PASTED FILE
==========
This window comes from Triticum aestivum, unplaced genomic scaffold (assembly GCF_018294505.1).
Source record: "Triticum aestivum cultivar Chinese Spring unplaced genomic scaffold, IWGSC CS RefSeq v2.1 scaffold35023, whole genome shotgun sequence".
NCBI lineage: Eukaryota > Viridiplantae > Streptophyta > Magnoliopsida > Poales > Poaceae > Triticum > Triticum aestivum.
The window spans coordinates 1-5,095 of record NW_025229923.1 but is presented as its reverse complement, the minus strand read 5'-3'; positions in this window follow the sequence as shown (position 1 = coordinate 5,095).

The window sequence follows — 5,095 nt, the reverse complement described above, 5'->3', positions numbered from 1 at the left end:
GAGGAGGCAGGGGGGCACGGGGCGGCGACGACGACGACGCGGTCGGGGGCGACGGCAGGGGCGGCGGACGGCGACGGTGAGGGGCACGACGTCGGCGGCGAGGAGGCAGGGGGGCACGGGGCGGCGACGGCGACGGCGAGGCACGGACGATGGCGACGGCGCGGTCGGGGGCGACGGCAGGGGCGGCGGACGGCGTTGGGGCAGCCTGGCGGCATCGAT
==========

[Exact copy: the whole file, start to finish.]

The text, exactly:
This window comes from Triticum aestivum, unplaced genomic scaffold (assembly GCF_018294505.1).
Source record: "Triticum aestivum cultivar Chinese Spring unplaced genomic scaffold, IWGSC CS RefSeq v2.1 scaffold35023, whole genome shotgun sequence".
NCBI lineage: Eukaryota > Viridiplantae > Streptophyta > Magnoliopsida > Poales > Poaceae > Triticum > Triticum aestivum.
The window spans coordinates 1-5,095 of record NW_025229923.1 but is presented as its reverse complement, the minus strand read 5'-3'; positions in this window follow the sequence as shown (position 1 = coordinate 5,095).

The window sequence follows — 5,095 nt, the reverse complement described above, 5'->3', positions numbered from 1 at the left end:
GAGGAGGCAGGGGGGCACGGGGCGGCGACGACGACGACGCGGTCGGGGGCGACGGCAGGGGCGGCGGACGGCGACGGTGAGGGGCACGACGTCGGCGGCGAGGAGGCAGGGGGGCACGGGGCGGCGACGGCGACGGCGAGGCACGGACGATGGCGACGGCGCGGTCGGGGGCGACGGCAGGGGCGGCGGACGGCGTTGGGGCAGCCTGGCGGCATCGAT